On Michael Jackson: The Cost of Avoidance

On Michael Jackson:  The Cost of Avoidance

The life and death of Michael Jackson, the King of Pop, offers us cause for reflection on the tragic consequences of avoiding one’s core issues, and the high price a person pays when he or she tries to evade his or her personal history. Michael Jackson, in this therapist’s opinion, personifies, better than anyone, the dissonance between what John Bradshaw refers to as one’s false self, or persona, and one’s true self.

The media, though it reports on various information about Jackson’s life such as the accusations of abuse as a child, his obsession with constantly changing his physical appearance, his eccentric and reclusive behavior, and the allegations against him of child molestation, do not weave these disparate facts into a coherent, meaningful fabric, instead labeling him as “Wacko Jacko”. Many fans, oblivious to these issues, idealize him based on his musical performance skills as if this offered immunity from either being harmed or harming others; the truth, as usual, lies somewhere between these two extremes.

What we know about abuse is that it is cyclical and intergenerational, continuing from one generation to the next, kept in place by secrecy, denial, and pain.  Family members who have been abused tend to deny the abuse because of the overwhelming shame, consuming rage, and the emotional desolation and agony they experience when they attempt to unearth it; perpetrators and enablers (who have often been abused themselves when young) tend to deny the abuse because of their shame and guilt.

When one’s body integrity is violated by abuse at an early age, it causes severe emotional and psychological damage, self-esteem to be annihilated, the ability to attach appropriately and form meaningful relationships to be compromised, and body image and sexuality to become distorted.  The violation of one’s self and exploitation of one’s helplessness and dependency destroys one’s ability to trust and inextricably connects bonding and intimacy to being victimized, rendering one isolated and unsupported.

Those of us who have worked with abuse recognize a pattern of symptoms that often are present including: secrecy, denial, minimization, rationalization, sexual acting out, inability to bond and form close, lasting peer relationships, low self-esteem, isolation, distrust/being overly trusting, anxiety, depression, eating disorders, substance abuse, victimizing others, toxic shame, and self-loathing.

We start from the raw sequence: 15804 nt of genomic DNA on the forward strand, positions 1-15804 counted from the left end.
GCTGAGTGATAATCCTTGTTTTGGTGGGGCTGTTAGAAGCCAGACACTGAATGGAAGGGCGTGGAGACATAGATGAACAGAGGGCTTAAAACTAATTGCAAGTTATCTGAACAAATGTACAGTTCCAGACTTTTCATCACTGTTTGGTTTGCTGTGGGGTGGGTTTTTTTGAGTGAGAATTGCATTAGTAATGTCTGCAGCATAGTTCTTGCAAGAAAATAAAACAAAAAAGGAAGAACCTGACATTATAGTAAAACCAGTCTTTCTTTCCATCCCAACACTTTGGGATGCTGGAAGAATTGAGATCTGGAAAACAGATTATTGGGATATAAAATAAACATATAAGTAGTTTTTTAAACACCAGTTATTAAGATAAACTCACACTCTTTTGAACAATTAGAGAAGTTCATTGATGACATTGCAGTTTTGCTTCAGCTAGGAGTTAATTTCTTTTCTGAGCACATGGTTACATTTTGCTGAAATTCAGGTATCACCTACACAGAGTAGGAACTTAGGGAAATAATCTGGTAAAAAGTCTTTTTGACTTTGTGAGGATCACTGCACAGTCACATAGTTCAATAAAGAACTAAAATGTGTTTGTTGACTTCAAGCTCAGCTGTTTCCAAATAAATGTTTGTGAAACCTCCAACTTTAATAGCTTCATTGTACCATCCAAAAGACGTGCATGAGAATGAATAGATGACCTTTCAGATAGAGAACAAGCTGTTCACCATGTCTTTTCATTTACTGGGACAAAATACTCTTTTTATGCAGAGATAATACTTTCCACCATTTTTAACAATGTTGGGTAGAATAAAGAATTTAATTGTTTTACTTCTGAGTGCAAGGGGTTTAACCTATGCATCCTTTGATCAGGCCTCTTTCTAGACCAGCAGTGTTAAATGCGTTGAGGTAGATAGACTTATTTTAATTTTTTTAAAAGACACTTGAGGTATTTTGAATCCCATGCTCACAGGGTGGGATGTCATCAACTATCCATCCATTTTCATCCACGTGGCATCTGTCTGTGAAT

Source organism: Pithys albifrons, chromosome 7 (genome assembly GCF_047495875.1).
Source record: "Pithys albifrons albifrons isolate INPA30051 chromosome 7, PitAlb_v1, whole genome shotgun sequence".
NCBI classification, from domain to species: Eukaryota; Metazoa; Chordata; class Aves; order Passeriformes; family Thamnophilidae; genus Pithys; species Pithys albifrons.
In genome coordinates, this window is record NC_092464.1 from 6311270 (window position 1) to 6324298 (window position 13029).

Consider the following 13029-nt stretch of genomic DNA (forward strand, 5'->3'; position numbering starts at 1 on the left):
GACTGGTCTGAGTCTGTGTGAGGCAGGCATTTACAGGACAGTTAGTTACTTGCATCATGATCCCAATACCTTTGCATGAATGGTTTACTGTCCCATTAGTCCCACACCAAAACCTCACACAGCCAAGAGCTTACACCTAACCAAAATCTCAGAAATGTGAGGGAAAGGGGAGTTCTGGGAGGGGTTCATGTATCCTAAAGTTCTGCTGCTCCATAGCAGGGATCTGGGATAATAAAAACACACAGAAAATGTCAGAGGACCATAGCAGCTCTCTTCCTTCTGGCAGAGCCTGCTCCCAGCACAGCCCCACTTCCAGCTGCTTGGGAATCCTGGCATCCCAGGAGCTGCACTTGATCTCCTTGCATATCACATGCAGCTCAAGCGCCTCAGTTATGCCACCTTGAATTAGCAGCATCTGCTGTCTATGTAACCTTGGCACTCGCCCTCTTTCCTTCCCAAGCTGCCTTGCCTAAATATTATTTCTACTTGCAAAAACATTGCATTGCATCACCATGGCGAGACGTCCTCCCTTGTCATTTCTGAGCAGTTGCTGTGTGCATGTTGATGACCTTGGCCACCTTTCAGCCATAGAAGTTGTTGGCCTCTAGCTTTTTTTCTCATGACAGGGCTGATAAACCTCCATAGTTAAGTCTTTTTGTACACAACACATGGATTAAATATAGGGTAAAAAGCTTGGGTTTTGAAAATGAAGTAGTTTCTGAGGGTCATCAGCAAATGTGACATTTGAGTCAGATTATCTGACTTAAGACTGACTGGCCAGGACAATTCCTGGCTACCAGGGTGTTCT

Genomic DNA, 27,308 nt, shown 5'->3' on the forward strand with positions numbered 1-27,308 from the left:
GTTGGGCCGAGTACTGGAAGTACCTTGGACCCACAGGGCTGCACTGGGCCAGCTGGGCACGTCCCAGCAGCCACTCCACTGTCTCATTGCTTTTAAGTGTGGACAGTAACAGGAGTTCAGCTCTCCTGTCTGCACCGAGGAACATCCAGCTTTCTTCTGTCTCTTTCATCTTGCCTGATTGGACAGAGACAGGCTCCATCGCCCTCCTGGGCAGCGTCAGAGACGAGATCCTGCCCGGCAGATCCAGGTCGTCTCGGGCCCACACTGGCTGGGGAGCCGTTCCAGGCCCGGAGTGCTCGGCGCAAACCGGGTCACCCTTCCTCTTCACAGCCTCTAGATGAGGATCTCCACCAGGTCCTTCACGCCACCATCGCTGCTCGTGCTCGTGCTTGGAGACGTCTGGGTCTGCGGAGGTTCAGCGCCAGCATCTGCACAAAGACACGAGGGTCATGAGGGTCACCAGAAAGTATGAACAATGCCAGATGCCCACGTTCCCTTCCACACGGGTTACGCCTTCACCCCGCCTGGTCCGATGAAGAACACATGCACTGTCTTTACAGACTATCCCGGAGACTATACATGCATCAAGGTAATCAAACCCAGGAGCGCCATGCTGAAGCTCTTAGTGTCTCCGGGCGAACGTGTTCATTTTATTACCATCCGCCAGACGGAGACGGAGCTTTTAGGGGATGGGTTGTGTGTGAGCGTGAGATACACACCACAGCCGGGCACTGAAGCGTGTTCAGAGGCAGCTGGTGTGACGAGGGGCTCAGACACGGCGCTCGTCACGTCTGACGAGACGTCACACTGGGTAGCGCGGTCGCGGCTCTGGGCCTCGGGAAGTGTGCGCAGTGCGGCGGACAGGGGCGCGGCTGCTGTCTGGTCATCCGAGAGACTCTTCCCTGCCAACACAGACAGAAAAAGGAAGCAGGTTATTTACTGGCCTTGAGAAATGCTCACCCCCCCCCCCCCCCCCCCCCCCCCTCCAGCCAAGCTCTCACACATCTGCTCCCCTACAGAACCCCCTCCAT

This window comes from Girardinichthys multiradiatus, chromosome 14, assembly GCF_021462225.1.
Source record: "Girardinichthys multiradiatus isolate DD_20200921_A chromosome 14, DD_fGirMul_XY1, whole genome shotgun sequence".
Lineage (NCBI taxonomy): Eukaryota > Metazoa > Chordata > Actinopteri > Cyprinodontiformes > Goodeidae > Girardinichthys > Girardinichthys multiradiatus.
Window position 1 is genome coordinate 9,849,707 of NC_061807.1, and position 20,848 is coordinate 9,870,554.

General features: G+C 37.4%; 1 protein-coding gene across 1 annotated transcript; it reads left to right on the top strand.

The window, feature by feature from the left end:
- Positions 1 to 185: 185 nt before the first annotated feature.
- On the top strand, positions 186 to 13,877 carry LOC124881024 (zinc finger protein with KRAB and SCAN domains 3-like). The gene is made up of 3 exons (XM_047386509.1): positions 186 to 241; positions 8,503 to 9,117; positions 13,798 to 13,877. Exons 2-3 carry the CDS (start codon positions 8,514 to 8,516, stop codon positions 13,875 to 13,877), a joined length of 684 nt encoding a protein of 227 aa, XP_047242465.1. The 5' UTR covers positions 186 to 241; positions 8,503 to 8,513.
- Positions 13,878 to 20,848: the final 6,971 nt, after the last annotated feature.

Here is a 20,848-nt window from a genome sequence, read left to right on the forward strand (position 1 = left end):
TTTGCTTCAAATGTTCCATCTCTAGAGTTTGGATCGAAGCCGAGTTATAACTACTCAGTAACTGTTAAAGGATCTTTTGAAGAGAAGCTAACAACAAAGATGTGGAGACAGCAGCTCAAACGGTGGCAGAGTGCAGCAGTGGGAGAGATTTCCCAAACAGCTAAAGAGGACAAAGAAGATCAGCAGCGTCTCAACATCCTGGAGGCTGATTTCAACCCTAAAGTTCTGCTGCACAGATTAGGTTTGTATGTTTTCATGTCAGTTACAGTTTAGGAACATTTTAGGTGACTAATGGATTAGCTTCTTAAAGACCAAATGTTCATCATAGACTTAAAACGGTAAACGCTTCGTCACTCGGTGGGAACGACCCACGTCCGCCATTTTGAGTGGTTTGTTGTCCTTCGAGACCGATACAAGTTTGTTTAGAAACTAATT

Given what we know about the effects of early trauma and the information the media has supplied about Michael Jackson, it seems clear that his life ended with wounds inflicted in childhood and the resultant split between his true self (the healthy intact self predating the abuse) and his false self (erected in an attempt to protect himself against further injury)  left unresolved; the accumulated shame, guilt, emotional pain and self-loathing generated by both the guarding of the family secret and its public exposure ultimately becoming too hard to bear.

It is a sad commentary that few people appreciate this real tragedy, rather than the loss of a popular icon, and that the legal system and his family, friends, and medical personnel appear to have colluded, intentionally or not, in the avoidance of Michael Jackson’s core issues.  But therapists can see this as confirmation of the tremendous importance of our work that can empower our clients to grapple with and resolve such hard, painful truth because in order to heal the true self, they must receive emotional support and validation of their emotional and psychological trauma.  In therapy clients can finally unburden painful secrets and heal the crippling shame that keep the abusive system in place, begin to practice awareness rather than denial, and gain the courage to confront the issues rather than avoid them.